Know Your Risk
Risk Mapping, Assessment, and Planning (Risk MAP) is a Federal Emergency Management Agency (FEMA) program that provides communities with updated flood hazard information and risk assessment tools they can use to enhance their mitigation plans to better protect their citizens. Through more accurate flood maps, risk assessment tools, and outreach support, Risk MAP strengthens local ability to make informed decisions about reducing flood risk. Risk MAP uses a watershed-based study approach which improves engineering credibility and allows for the understanding of risks in a more comprehensive way. Risk MAP products are non-regulatory and do not directly modify flood insurance rates as determined by existing Flood Insurance Rate Maps (FIRMs).
Risk MAP Overview
Risk Mapping, Assessment, and Planning (Risk MAP) is a new Federal Emergency Management Agency (FEMA) program that provides communities with updated flood hazard information and risk assessment tools they can use to enhance their mitigation plans to better protect their citizens. Through more accurate flood maps, risk assessment tools, and outreach support, Risk MAP builds on Map Modernization and strengthens local ability to make informed decisions about reducing risk. Risk MAP uses a watershed-based study approach which improves engineering credibility and allows for the understanding of risks in a more comprehensive way. More about the Risk MAP program can be found here.
Risk MAP Principles
- Mapping – Identify flood hazards and risk
- Assessment – Gather local, state and federal information to assess the potential flood risk
- Planning – Use the data obtained through mapping and assessment to update Hazard Mitigation Plans with mitigation actions.
Risk MAP Goals
- Deliver high-quality risk data
- Increase awareness of flood risk
- Promote community mitigation action
- Reduce risk to lives and property
Risk MAP Project Areas
Projects are underway in each of the four major watersheds in the San Antonio River Basin. These are the Upper San Antonio River, the Medina River, Cibolo Creek, and Lower San Antonio River. Each project includes three phases: “Discovery,” “Risk Identification and Assessment,” and “Regulatory Product Update.” These projects are supported by a combination of FEMA grant funding and SARA local match dollars and in-kind services.
|Discovery||Risk Identification and Assessment||Regulatory Product Update|
|Upper San Antonio River||Completed 2013||Initiated 2012 (ongoing)||TBD|
|Medina River||Completed 2015||Initiated 2015 (ongoing)||TBD|
|Cibolo Creek||Initiated 2015 (ongoing)||Begins 2017||TBD|
|Lower San Antonio River||Completed 2016||Begins 2017||TBD|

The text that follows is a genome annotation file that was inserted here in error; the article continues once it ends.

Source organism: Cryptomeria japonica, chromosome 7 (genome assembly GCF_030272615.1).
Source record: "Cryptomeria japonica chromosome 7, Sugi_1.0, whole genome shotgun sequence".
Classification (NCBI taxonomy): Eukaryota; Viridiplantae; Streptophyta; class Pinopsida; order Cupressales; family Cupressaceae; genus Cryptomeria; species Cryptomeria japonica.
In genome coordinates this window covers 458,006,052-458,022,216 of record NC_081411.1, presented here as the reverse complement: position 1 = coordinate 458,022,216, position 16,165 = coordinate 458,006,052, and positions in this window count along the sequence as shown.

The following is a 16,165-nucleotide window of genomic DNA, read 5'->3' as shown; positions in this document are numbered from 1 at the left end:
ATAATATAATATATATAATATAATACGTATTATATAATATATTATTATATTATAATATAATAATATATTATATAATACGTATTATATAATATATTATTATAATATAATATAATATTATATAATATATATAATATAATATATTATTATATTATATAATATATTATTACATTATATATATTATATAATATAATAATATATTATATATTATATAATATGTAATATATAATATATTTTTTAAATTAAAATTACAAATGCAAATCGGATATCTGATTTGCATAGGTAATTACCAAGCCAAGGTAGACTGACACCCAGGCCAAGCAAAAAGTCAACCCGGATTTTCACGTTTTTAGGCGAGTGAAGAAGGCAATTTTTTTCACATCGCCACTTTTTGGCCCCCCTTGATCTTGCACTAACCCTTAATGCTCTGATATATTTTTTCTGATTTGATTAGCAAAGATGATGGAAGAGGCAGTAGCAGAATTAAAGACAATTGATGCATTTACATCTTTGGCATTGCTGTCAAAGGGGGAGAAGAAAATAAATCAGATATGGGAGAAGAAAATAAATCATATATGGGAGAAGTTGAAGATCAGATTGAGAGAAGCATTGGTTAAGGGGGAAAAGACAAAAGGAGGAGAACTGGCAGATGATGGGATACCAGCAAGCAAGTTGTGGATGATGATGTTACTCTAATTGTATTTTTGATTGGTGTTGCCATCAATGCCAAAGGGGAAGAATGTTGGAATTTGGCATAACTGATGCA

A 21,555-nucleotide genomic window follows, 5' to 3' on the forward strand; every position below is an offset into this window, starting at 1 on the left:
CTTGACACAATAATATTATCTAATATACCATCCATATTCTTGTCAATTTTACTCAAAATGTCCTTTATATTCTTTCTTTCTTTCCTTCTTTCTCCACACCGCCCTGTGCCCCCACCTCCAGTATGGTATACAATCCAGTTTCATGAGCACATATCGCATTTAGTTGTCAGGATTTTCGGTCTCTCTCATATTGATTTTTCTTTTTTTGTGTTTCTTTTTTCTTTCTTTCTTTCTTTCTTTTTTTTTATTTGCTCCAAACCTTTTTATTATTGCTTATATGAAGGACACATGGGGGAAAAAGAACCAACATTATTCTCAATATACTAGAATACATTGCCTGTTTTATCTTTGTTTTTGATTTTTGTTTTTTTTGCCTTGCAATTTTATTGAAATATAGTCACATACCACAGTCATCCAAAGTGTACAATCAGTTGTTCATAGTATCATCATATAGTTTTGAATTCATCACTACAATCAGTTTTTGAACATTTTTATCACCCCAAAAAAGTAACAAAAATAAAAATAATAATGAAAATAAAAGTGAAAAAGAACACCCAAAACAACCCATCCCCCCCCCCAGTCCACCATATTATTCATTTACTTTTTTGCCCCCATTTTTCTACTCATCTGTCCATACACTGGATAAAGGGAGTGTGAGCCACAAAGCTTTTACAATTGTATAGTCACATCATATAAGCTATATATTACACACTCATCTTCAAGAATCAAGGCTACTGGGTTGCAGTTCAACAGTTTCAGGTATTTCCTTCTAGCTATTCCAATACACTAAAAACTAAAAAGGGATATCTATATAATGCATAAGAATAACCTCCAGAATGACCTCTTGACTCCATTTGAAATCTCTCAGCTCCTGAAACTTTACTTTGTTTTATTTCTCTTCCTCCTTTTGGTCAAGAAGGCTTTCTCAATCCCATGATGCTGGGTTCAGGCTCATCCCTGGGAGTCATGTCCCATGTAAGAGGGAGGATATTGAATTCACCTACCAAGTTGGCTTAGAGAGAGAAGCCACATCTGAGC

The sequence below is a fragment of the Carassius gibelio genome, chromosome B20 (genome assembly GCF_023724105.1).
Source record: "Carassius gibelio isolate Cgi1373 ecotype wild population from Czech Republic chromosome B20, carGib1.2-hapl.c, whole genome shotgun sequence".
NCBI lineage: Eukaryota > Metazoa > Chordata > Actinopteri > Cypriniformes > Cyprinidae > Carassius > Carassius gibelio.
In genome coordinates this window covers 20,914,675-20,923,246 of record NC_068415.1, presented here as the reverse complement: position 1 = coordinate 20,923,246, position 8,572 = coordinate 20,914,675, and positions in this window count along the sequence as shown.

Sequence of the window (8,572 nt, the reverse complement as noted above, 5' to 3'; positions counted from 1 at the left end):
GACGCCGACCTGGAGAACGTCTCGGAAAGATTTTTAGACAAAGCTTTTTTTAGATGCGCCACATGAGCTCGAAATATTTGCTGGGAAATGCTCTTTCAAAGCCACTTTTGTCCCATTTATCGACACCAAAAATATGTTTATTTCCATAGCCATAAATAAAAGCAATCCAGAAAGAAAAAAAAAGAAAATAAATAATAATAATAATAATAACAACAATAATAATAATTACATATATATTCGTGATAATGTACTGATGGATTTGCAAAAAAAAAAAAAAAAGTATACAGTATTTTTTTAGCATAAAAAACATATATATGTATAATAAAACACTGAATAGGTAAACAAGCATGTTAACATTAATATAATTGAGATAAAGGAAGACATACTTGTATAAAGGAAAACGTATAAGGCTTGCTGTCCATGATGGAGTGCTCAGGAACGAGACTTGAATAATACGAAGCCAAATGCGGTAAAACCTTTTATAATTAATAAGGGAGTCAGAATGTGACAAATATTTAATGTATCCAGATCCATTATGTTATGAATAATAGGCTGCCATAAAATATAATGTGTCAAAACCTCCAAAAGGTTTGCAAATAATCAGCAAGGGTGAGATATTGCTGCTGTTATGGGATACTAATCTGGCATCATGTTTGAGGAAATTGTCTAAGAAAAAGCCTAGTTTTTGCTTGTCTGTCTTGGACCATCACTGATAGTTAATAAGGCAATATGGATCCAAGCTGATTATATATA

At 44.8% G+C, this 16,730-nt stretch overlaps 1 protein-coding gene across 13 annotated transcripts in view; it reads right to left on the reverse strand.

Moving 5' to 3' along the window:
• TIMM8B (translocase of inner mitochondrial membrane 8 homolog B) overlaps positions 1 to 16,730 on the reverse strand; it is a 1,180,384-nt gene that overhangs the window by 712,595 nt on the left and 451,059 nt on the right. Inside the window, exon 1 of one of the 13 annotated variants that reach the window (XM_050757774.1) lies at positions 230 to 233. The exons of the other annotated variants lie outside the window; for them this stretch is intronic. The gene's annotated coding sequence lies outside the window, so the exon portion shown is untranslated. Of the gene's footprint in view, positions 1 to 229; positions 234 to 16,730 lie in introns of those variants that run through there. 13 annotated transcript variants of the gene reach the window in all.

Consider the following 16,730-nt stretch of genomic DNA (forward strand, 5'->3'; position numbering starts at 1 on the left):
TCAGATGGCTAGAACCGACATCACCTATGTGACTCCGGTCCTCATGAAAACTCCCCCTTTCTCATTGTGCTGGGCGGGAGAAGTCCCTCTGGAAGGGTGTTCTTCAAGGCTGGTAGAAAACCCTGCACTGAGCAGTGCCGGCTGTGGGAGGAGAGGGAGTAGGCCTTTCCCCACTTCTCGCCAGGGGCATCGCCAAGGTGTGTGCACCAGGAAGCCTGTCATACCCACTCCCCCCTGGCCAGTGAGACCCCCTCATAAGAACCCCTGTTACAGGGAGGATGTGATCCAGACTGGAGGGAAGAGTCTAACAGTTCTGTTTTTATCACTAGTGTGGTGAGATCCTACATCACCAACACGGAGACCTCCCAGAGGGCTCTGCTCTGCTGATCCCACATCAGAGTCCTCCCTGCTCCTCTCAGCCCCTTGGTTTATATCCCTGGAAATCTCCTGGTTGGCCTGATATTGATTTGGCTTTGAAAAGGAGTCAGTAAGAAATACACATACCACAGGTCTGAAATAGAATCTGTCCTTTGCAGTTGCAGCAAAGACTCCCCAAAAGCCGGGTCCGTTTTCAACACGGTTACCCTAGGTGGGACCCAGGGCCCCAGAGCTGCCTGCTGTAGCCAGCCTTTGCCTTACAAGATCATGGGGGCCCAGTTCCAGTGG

Upper San Antonio River Watershed
The Upper San Antonio study area is approximately 507 square miles and is comprised of 2 major sub-watersheds, the Upper San Antonio River Watershed and the Salado Creek Watershed. Both of these major sub-watersheds are predominately located within Bexar County. This Risk MAP project will seek to leverage previously developed DFIRM hydraulic models and 2009/2010 LiDAR data to produce additional flood depth and flood risk data products for approximately 250 stream miles.
Medina River Watershed
The Medina River study area is approximately 1,348 square miles and is comprised of 2 major sub-watersheds, the Medina River Watershed and the Leon Creek Watershed. This study area extends from Bandera County down into Bexar County where it confluences with the San Antonio River. This Risk MAP project will leverage previously developed DFIRM hydraulic models, 2009/2010 LiDAR data, and 2013 LiDAR data to produce additional flood risk data products for an estimated 350 stream miles.
Cibolo Creek Watershed
The Cibolo Creek study area is approximately 854 square miles. This study area extends from Kendall County down into Karnes County where it confluences with the San Antonio River. This Risk MAP project is finalizing the Discovery phase, and areas are being selected for Risk Assessment and Identification.
Lower San Antonio Watershed
The Lower San Antonio Watershed study area is approximately 1,485 square miles and covers portions of Bexar, Calhoun, DeWitt, Goliad, Guadalupe, Karnes, Refugio, Victoria, and Wilson Counties. This Risk MAP project is finalizing the Discovery phase, and areas are being selected for Risk Assessment and Identification.
Risk MAP Data Products
The Risk MAP project will produce several key deliverables regarding flood risk within the study watershed. The data products produced in a Risk MAP project do not necessarily seek to replace any DFIRM products but rather enhance a community’s awareness of flood risk through the creation of products listed below.
- Flood Risk Report
- The Flood Risk Report (FRR) will present key risk analysis data for the study watershed. The objective of this watershed report is to provide the community with a summary of the flood analysis and results that have been conducted within the study watershed.